A bad sense of déjà vu is settling over the industry as the year winds down.
Hollywood is in the throes of transition, and an economic downturn is on the horizon. The business is full of Under New Management signs after an M&A spree. Big Media earnings and stock prices are in the tank because of all the uncertainty. And Hollywood’s scribe tribe is restless.
The outlook for the next six months is starting to look a lot like it did in the summer and fall of 2007, the last time the entertainment industry’s biggest employers faced a work stoppage with the Writers Guild of America.
There is no doubt that the guild is bracing for a battle. The studios are hastily starting to get there as well. The dreaded S-word — stockpiling — is happening, the industry equivalent of troops gathering at a border.
The guild and the Alliance of Motion Picture and Television Producers, the bargaining agent for Hollywood’s major studios, networks and streamers, face a May 1 deadline for setting a new Minimum Basic Agreement to succeed the current pact that governs most mainstream scripted TV and film production. SAG-AFTRA and the Directors Guild of America, meanwhile, have contracts that expire on June 30.
The process of getting all three unions to the negotiating table took a step forward this week when the WGA unveiled the 24 members of the negotiating committee that will lead the talks with the majors. The group is co-chaired by two former WGA West presidents, showrunners David Goodman and Chris Keyser, who led the guild’s surprisingly successful campaign against Hollywood’s largest talent agencies from 2019-21.
Other members include many of those who were active in the drive to ban the decades old practice of talent agencies receiving packaging fees for helping to assemble TV series and movies.
“Everything changed after Labor Day,” one longtime network executive says. “Everybody’s calling around trying to find anyone with a desk-drawer project that has a few scripts done.”
Industry insiders say there’s been a noticeable scramble among creative executives at top shops to get scripts completed and to set schedules that accelerate writing time to be finished well before the May 1 deadline. Production timetables are also changing for existing series. There are anecdotal reports of networks pushing shows to shuffle planned winter hiatus weeks in order to bank as many episodes as possible.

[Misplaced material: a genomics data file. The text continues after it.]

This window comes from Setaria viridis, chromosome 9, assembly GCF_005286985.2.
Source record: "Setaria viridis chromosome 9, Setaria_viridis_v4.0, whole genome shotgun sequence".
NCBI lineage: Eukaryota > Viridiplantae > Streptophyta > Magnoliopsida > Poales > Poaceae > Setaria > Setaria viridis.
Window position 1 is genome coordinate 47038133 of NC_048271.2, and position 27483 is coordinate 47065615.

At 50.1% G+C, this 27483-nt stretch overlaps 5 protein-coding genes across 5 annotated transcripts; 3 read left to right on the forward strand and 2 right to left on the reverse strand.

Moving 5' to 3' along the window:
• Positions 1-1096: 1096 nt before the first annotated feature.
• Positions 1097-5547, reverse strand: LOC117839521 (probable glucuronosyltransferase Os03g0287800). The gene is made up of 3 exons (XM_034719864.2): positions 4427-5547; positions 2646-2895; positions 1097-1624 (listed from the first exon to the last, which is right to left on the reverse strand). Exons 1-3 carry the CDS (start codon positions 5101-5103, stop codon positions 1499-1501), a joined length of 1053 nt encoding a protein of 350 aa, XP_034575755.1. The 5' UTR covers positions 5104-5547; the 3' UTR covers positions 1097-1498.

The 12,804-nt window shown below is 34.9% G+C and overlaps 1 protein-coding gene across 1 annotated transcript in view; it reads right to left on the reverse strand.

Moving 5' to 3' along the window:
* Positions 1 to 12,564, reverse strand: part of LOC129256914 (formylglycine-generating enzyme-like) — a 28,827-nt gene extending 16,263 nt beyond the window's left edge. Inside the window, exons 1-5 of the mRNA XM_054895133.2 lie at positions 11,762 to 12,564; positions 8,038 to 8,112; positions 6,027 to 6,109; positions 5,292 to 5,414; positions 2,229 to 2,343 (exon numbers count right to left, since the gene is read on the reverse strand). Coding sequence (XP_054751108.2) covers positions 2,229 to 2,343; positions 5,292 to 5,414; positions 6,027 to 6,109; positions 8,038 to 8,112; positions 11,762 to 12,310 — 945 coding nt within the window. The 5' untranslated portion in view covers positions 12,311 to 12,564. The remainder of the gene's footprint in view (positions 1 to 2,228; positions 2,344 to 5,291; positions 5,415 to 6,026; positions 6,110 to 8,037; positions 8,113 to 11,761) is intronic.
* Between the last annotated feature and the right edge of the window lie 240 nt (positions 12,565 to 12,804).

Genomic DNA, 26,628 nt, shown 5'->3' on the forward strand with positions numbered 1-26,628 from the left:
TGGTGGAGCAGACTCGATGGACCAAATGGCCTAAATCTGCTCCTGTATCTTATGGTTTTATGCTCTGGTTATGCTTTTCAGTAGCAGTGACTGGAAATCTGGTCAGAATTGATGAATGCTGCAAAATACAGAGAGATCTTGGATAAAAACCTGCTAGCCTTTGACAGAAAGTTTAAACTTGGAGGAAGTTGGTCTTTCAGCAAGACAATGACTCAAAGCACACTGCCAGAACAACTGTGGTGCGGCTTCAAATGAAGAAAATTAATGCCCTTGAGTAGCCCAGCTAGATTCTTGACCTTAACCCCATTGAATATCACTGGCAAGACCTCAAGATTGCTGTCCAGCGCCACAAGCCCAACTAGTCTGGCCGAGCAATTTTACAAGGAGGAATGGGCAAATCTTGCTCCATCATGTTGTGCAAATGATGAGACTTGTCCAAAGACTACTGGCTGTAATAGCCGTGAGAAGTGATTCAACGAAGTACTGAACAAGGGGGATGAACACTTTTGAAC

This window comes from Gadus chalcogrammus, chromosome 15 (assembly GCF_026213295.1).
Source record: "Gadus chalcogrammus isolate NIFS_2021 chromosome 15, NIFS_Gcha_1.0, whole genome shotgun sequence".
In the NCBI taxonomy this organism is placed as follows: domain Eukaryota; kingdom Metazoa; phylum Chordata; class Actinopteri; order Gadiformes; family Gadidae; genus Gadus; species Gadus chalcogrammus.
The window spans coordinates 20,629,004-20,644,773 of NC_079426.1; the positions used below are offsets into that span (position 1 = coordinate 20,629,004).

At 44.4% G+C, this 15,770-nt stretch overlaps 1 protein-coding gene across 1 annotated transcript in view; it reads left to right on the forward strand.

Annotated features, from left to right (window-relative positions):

The hurry-up comes at a fraught moment, when Hollywood is already feeling the effects of belt-tightening and strategy shifts among the largest streamers. Netflix, Amazon and Apple have pumped billions of dollars of new capital into the content business over the past decade. Now, as Netflix reaches the promised land of profitability, its appetite for spending to drive subscriber growth is changing.
The presence of streamers with global scope — a list that includes Disney+ and HBO Max — is the X factor in this round of negotiations. More than ever, Holywood’s largest employers have options for creating or acquiring content from outside the U.S.
“What if Netflix decides it doesn’t need a new show every week? What if Amazon decides to drop to only a few big shows a year? If they don’t lose Prime customers, are they going to care?” asks a senior talent agency executive who is nervously eyeing the marketplace. “Every writer I know that makes more than $1 million a year is freaking out about a strike.”
The biggest issue in the talks, as always, will be over economic terms. Writer-centric social media channels are replete with stories of scribes receiving residual payments for streaming reruns that wouldn’t cover dinner for two at The Cheesecake Factory. The WGA, as well as the DGA and SAG-AFTRA, are surely poised to push the majors for gains in streaming residuals and royalties. As more and
more viewing of TV and movies migrates to online and on-demand platforms, precious few WGA members receive the boon of a $15,000-$25,000 residual check for a linear on-air rerun of an episode or a movie they penned.
But there are other issues on the table that may prove even tougher to sort out than increases for basic minimums.
Negotiators will have to come to grips with fundamental structural change, particularly in the expanding arena of television series. Mid- and upper-level TV series writers who used to bank $500,000 working on a 22-episode drama or comedy series now make half that amount working on an eight- to 10-episode series. Moreover, while the number of scripted series has expanded exponentially, the volume of writers and producers working on each series has significantly declined.
A typical network TV comedy series had 20 to 25 writers and producers on the staff 15 years ago. Today, even big-budget series are produced with a handful of writers who finish off scripts well in advance of filming. That means there are far fewer opportunities for writers to learn the ropes of showrunning and post-production by shadowing those leaders during the rush of physical production.
As was the case in 2007, labor and management will come to the table with different perspectives on what changes are needed most. Sorting out the money part will be hard enough, but the growing list of “existential issues” is what has the town on edge as fall turns to winter.
A bitter and prolonged strike “should be avoided at all costs,” one top literary and talent manager says, speaking on the condition of anonymity.
“We need to turn the temperature down now.”